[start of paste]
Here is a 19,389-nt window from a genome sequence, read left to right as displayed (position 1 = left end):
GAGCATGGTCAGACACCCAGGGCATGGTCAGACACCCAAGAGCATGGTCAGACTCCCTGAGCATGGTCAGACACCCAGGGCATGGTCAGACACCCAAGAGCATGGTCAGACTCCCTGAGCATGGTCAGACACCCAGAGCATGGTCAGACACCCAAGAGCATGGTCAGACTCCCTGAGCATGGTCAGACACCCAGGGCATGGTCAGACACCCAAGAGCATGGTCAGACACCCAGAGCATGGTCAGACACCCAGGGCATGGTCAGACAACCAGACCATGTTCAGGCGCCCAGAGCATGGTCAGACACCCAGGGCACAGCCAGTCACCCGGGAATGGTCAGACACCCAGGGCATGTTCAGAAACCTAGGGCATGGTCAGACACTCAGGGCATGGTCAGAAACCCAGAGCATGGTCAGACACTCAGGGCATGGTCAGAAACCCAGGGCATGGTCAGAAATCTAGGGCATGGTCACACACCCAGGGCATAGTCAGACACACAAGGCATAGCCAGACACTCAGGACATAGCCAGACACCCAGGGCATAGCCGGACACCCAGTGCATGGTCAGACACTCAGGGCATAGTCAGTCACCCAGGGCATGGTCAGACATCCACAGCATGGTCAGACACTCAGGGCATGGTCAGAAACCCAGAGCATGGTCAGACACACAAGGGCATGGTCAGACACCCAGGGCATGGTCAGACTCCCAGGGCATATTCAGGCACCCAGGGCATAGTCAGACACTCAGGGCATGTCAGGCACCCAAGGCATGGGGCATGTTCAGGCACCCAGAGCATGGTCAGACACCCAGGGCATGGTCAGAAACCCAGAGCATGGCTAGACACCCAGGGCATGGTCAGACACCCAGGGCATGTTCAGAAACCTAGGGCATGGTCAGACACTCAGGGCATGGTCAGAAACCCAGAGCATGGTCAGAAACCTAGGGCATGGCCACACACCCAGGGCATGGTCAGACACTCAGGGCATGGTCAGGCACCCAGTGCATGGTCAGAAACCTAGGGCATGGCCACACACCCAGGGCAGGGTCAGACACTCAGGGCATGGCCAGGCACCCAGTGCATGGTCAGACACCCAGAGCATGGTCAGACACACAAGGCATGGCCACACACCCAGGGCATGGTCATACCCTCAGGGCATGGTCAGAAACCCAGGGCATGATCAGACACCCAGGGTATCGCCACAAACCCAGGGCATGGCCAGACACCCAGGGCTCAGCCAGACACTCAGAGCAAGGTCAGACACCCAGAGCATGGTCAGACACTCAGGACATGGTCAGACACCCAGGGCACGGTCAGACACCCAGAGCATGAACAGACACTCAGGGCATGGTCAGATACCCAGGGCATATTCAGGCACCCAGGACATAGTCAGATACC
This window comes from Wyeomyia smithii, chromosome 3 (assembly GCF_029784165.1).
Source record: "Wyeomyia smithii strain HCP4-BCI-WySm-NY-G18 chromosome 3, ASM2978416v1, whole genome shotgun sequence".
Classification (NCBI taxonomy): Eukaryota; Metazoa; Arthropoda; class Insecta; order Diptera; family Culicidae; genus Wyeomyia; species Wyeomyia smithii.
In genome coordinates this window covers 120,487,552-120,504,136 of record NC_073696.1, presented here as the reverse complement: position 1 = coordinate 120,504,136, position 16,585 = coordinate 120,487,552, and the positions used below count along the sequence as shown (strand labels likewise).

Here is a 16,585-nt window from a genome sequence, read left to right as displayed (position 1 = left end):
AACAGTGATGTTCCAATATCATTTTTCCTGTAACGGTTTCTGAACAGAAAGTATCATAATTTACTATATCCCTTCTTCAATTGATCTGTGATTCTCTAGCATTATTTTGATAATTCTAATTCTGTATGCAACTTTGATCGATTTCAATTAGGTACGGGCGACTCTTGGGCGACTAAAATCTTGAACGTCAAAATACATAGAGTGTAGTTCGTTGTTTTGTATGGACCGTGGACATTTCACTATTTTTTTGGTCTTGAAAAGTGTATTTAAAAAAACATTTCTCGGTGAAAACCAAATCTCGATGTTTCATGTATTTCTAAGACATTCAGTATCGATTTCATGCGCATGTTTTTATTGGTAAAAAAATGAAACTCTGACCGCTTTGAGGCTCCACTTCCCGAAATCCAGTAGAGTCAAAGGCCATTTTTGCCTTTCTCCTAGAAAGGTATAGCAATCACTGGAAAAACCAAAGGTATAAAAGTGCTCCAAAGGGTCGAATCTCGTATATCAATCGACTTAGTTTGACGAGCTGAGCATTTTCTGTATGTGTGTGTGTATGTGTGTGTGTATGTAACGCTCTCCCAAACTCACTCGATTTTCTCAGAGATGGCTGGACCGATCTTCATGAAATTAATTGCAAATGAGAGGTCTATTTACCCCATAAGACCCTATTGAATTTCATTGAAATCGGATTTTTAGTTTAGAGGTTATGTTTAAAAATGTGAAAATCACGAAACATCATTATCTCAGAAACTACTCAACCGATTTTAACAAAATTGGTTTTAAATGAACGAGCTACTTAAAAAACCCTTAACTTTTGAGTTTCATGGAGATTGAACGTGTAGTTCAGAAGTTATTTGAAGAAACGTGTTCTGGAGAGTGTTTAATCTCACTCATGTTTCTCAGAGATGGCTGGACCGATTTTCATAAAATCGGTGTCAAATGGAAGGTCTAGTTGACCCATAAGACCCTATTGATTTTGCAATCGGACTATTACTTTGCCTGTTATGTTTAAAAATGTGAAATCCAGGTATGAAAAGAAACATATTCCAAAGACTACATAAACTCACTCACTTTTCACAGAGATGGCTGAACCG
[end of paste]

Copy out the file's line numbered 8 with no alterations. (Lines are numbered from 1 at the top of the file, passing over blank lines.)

AACAGTGATGTTCCAATATCATTTTTCCTGTAACGGTTTCTGAACAGAAAGTATCATAATTTACTATATCCCTTCTTCAATTGATCTGTGATTCTCTAGCATTATTTTGATAATTCTAATTCTGTATGCAACTTTGATCGATTTCAATTAGGTACGGGCGACTCTTGGGCGACTAAAATCTTGAACGTCAAAATACATAGAGTGTAGTTCGTTGTTTTGTATGGACCGTGGACATTTCACTATTTTTTTGGTCTTGAAAAGTGTATTTAAAAAAACATTTCTCGGTGAAAACCAAATCTCGATGTTTCATGTATTTCTAAGACATTCAGTATCGATTTCATGCGCATGTTTTTATTGGTAAAAAAATGAAACTCTGACCGCTTTGAGGCTCCACTTCCCGAAATCCAGTAGAGTCAAAGGCCATTTTTGCCTTTCTCCTAGAAAGGTATAGCAATCACTGGAAAAACCAAAGGTATAAAAGTGCTCCAAAGGGTCGAATCTCGTATATCAATCGACTTAGTTTGACGAGCTGAGCATTTTCTGTATGTGTGTGTGTATGTGTGTGTGTATGTAACGCTCTCCCAAACTCACTCGATTTTCTCAGAGATGGCTGGACCGATCTTCATGAAATTAATTGCAAATGAGAGGTCTATTTACCCCATAAGACCCTATTGAATTTCATTGAAATCGGATTTTTAGTTTAGAGGTTATGTTTAAAAATGTGAAAATCACGAAACATCATTATCTCAGAAACTACTCAACCGATTTTAACAAAATTGGTTTTAAATGAACGAGCTACTTAAAAAACCCTTAACTTTTGAGTTTCATGGAGATTGAACGTGTAGTTCAGAAGTTATTTGAAGAAACGTGTTCTGGAGAGTGTTTAATCTCACTCATGTTTCTCAGAGATGGCTGGACCGATTTTCATAAAATCGGTGTCAAATGGAAGGTCTAGTTGACCCATAAGACCCTATTGATTTTGCAATCGGACTATTACTTTGCCTGTTATGTTTAAAAATGTGAAATCCAGGTATGAAAAGAAACATATTCCAAAGACTACATAAACTCACTCACTTTTCACAGAGATGGCTGAACCG